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More good advice from Clarion

In an earlier post, I reported some of the good advice on writing I heard from the first three instructors at Clarion: Holly Black, Larissa Lai and Robert Crais.

Now I’ve had time to report some good things I learned from the instructors in the final three weeks. I have the sense that I didn’t do as good a job with them, partly because I was so much more tired during the second half.

From Kim Stanley Robinson:

  • Information is not boring per se. Something is interesting if it’s interesting.
  • Character flaws are not the same thing as story flaws; it’s not the story’s job to make the character a better person.
  • Pay attention to the speed of the narration, from broad summarization to detailed dramatization. You can manipulate it even within a single paragraph.
  • "Skip the boring parts." (–Damon Knight)
  • Look for the things you can do in fiction that a movie cannot do.
  • Never publish work you do not fully endorse and like; readers will not give you a second chance.
  • Some experiments in form everyone should try:

    • Unreliable narrator.
    • Camera eye (third person exterior).
    • Present tense.
    • First person POV from the other gender.
    • Systematic variation in sentence structure (long vs. short sentences, deliberate run-ons, fat paragraphs, etc.)


  • "Don’t move too fast or too often" (– Gene Wolfe)
  • "Don’t point at thin ice." (If you are doing something dubious (i.e., not believable), don’t highlight it.)
  • "Where everything is possible, nothing is interesting." (– H. G. Wells)
  • The willing suspension of disbelief will go only so far.
  • Since a first-person narrator is almost never a writer, s/he doesn’t need to follow the structural rules to which you would otherwise rigidly adhere.
  • Damon Knight always asked, "Who hurts?". That’s the heart of the story.
  • Each scene must, in some way, add to the story’s information load.
  • In a first draft, don’t wait to know enough before you write. Write the first scene, then do some research, then write the next scene, do some more research. Each stage will give you new ideas.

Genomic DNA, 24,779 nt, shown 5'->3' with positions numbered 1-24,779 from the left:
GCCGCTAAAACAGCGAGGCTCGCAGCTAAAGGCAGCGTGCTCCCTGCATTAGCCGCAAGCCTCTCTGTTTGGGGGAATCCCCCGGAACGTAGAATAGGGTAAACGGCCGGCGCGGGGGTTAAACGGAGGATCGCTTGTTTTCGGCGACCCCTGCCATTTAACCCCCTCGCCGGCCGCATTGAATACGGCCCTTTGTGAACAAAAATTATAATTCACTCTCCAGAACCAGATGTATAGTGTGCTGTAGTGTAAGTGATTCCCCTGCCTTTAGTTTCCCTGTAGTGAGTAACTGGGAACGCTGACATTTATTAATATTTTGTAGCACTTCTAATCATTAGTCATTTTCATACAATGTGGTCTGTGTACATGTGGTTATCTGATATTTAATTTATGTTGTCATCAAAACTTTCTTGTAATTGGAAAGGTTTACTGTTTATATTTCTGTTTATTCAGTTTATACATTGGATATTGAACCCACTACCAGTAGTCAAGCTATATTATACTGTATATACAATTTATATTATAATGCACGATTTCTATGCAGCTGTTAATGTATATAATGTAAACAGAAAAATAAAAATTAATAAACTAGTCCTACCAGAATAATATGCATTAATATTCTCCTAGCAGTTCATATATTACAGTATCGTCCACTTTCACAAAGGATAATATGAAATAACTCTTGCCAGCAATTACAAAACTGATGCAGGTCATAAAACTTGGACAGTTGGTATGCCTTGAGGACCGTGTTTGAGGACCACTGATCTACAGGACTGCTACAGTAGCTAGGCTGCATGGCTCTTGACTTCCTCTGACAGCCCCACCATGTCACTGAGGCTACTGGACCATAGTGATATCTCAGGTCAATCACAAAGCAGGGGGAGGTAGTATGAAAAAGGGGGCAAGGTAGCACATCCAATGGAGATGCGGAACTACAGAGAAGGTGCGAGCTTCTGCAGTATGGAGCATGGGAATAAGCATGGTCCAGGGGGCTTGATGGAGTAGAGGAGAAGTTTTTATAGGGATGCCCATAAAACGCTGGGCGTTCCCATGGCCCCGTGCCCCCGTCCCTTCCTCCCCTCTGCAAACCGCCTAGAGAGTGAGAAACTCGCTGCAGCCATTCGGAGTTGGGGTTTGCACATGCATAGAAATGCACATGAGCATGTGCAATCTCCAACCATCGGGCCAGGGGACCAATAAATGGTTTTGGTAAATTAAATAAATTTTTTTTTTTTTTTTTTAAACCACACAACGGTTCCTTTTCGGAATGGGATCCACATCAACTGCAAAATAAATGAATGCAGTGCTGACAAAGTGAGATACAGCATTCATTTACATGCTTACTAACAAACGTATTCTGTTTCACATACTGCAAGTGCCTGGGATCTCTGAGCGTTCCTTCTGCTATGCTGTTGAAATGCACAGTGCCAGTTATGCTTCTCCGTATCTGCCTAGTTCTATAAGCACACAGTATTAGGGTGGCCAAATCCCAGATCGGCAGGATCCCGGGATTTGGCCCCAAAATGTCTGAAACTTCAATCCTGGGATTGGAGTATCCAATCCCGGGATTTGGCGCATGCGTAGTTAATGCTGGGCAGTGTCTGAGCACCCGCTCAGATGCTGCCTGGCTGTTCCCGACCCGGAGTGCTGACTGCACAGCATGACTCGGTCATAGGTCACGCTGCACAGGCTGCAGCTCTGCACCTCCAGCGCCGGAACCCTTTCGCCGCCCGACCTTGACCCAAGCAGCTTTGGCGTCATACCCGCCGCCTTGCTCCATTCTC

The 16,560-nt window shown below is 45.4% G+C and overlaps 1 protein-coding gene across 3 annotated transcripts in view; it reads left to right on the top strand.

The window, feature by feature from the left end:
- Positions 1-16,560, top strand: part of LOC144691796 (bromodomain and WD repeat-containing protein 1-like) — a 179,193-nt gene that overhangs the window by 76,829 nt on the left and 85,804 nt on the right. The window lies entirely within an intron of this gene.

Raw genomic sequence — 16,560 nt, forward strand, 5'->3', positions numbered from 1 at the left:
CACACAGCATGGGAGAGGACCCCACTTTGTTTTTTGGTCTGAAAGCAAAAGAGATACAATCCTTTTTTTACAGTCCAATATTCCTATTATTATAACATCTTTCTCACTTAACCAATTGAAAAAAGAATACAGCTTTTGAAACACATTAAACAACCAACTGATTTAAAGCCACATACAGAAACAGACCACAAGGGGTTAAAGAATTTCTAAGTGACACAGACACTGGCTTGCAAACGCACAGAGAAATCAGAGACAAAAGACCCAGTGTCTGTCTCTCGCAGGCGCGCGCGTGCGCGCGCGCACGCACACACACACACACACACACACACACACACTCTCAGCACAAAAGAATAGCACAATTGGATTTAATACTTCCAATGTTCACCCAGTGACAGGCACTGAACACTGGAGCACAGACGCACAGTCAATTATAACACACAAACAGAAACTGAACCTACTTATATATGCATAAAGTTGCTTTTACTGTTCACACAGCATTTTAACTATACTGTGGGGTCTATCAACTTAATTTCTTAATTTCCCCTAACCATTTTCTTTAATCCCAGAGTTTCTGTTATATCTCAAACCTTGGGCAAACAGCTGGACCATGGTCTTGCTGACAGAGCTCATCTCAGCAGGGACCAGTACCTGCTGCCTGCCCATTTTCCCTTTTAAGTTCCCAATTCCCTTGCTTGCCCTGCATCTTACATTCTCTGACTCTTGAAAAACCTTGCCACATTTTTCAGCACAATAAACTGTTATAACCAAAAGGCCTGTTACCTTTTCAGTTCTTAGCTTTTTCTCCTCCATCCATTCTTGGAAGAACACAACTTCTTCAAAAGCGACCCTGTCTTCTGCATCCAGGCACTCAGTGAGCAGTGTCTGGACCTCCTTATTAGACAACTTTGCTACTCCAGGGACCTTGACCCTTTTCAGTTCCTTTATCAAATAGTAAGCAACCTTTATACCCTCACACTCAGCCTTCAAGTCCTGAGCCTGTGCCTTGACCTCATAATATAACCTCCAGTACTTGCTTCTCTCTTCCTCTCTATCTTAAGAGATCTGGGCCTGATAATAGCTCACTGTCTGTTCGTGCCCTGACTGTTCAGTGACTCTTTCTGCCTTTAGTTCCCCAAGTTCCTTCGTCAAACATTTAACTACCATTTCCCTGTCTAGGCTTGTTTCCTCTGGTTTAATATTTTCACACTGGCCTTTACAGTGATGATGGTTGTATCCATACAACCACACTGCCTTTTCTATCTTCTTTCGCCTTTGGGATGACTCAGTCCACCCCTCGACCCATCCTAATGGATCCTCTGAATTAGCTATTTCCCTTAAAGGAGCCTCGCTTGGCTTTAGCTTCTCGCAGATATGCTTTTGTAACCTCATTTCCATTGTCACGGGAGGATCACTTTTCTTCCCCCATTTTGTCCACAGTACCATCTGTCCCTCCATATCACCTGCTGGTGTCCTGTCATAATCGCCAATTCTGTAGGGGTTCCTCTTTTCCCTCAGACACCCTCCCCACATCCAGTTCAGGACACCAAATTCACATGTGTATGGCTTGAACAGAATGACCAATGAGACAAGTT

• For every casual murder in your story, you are condemned to write 500 pages on the victim’s family.
  • Put 100% of what you know about a subject into a story, but imply that it’s only 10%.

From Paul Park:

  • One marker of good fiction is the sense that the story is bigger than the writer’s plan.
  • "Flat" characters (who do not change or show off different aspects of themselves, during a story) are not necessarily a bad thing. They are often the most memorable characters, having the clarity of a photograph.
  • Think of titles as things that relate to endings.
  • The problem with adverbs is that they are superimposed interpretations from the top — they are explanations, usually redundant.
  • It should be the perception of the POV character that drives the reader’s perception of the location/space.
  • You can make anything utterly credible simply by asking yourself, "What would it be like?"
  • If you are disciplined in your own mind about visualizing the space, leaving no corner unexplored, then the sense of place will come naturally as the characters move around that space, via the details the characters themselves notice.
  • Don’t tell the reader things before s/he’s likely to care about them.

From Elizabeth Hand:

  • Using more eccentric characters gives you a leg-up, because it makes the reader interested in the character to begin with. But beware of doing it with too many of the characters, because of "weirdo fatigue."
  • Blogs and small-town police blotters are great sources for characters.
  • You can almost trace a plot in terms of characters’ binary decisions, moment-to-moment-to-moment.
  • Characters need not be sympathetic to be riveting.
  • Some advice from Elmore Leonard:

    • Never open a book with weather.
    • Try to leave out the part that readers skip.


  • American readers love to learn about stuff — they love information.
  • From Gardner Dozois: "A story depends 70% on its last line."
  • A future, secondary or speculative universe needs to be imagined in all of its ramifications, as the spice in Dune or the androgyny in The Left Hand of Darkness. To paraphrase Terry Pratchett, it’s "turtles all the way down."


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